How you explain your creativity on your resume will depend heavily on the industry that you’re in however because some positions will require a far more in-depth understanding and utilization of creativity than others.
Example: “Utilizes creativity to find effective solutions to unique or complex problems.”
You’ve probably heard the phrase “communication is king,” at some point. As cliche as the phrase may be, there is much truth to its sentiment. It is vital to convey the ability to communicate in a way that is both efficient and effective with team members and superiors on your resume.
Providing examples of this either in your cover letter or under your work experience descriptions can also be helpful. That way, you’re not just saying that you know how to communicate, you’re also showcasing your actual capabilities.
Example: “Ability to efficiently and effectively articulate ideas and information with all team members in conversation, correspondence, and presentations.”
The ability to find information to support how you will approach a task or solve a problem is one that many employers expect. With the internet at your fingertips, can you figure out what the right moves are without leaning too hard on your superiors? Explaining your approach to research can help potential employers understand how you might handle facing a challenge on the job.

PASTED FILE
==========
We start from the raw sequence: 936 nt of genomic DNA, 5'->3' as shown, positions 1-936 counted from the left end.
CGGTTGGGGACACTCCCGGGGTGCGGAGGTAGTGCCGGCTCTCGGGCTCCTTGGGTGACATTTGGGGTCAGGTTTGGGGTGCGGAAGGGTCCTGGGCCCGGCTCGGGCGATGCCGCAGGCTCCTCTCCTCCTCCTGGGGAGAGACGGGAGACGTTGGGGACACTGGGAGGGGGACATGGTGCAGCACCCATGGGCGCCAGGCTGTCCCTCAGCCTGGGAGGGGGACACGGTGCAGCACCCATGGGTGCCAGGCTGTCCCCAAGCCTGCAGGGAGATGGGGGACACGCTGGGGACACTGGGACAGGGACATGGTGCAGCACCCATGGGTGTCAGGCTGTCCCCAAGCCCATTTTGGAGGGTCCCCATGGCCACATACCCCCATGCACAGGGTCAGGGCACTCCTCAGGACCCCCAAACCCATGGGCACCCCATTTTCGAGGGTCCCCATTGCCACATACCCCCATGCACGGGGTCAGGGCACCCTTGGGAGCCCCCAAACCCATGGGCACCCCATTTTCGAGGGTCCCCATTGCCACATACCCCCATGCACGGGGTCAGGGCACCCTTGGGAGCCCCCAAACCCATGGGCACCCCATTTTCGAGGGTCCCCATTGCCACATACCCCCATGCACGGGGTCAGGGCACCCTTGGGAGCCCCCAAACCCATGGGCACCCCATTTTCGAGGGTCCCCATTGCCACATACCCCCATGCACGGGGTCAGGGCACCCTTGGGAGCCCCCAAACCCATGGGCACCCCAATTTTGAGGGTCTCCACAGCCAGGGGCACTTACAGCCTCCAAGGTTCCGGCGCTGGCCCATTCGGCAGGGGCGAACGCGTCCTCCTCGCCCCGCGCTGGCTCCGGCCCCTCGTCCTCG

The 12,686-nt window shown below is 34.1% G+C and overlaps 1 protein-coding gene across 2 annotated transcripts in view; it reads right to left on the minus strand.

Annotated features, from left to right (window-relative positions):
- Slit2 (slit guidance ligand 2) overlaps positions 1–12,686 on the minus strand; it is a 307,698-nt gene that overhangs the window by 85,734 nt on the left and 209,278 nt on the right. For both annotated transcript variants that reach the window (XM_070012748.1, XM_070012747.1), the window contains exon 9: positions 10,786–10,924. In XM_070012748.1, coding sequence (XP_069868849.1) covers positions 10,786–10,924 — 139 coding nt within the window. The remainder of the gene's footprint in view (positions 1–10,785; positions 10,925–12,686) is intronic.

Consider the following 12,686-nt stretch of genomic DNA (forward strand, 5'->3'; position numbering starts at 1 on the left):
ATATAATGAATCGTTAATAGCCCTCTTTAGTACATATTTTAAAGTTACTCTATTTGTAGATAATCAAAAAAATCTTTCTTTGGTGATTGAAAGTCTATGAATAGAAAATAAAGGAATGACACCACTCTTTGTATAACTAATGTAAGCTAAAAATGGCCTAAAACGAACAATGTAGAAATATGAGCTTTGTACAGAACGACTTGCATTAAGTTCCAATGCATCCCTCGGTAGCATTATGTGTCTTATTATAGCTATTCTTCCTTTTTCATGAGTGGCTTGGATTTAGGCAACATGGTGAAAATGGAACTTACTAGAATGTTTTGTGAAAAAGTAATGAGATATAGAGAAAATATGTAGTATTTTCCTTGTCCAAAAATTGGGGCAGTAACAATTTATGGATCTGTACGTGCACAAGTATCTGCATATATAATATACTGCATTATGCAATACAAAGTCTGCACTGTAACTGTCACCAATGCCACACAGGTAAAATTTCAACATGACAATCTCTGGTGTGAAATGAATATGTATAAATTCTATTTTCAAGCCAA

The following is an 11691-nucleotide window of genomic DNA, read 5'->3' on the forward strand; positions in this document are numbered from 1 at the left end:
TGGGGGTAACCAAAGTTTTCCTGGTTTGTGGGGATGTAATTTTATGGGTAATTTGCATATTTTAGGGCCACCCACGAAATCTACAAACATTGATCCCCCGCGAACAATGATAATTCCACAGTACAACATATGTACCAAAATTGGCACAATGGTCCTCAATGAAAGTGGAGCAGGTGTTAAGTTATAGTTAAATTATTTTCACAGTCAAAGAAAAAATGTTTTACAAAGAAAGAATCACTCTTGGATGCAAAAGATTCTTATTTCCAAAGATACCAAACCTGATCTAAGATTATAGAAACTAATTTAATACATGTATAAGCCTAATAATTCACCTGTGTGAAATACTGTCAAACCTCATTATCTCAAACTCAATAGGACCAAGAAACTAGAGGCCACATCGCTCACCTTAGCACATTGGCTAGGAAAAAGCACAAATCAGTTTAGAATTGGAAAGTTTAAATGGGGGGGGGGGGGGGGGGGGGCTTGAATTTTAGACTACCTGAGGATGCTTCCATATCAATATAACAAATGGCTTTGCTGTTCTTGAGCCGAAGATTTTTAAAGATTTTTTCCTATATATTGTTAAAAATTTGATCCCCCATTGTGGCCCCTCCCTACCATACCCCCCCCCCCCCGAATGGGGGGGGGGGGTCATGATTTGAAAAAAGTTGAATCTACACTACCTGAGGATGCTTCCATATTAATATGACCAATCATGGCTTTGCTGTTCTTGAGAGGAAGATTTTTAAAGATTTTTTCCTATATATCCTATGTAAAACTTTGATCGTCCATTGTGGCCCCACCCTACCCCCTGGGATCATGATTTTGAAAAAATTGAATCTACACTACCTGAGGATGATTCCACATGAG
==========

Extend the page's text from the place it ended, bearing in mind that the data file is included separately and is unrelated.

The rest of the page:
Example: “Possesses an in-depth knowledge of industry standards and best practices, as well as the ability to seek support through research and outreach when needed to effectively complete tasks.”
All analytical skills start with critical thinking. When faced with a task, an employer wants to know that you can think through your approach using a fine-toothed comb to analyze each aspect of the task at hand.
Example: “When faced with challenges, I think critically to analyze the best approach and overcome obstacles.”
It may sound counterintuitive to list management as an analytical skill on your resume if you are not applying for a management role, but with regard to time, tasks, and communication, management skills are imperative in the workplace.
Example: “Utilizes effective time and communication management skills in order to complete projects efficiently with ease.”
The ability to prioritize important tasks and projects is a crucial analytical skill that employers seek when looking for new hires. The ability to provide examples of how you have utilized the skill of prioritization to increase productivity either on your resume or during an interview will be impressive to potential employers.
Example: “Possesses the ability to prioritize important tasks and projects to help increase overall productivity.”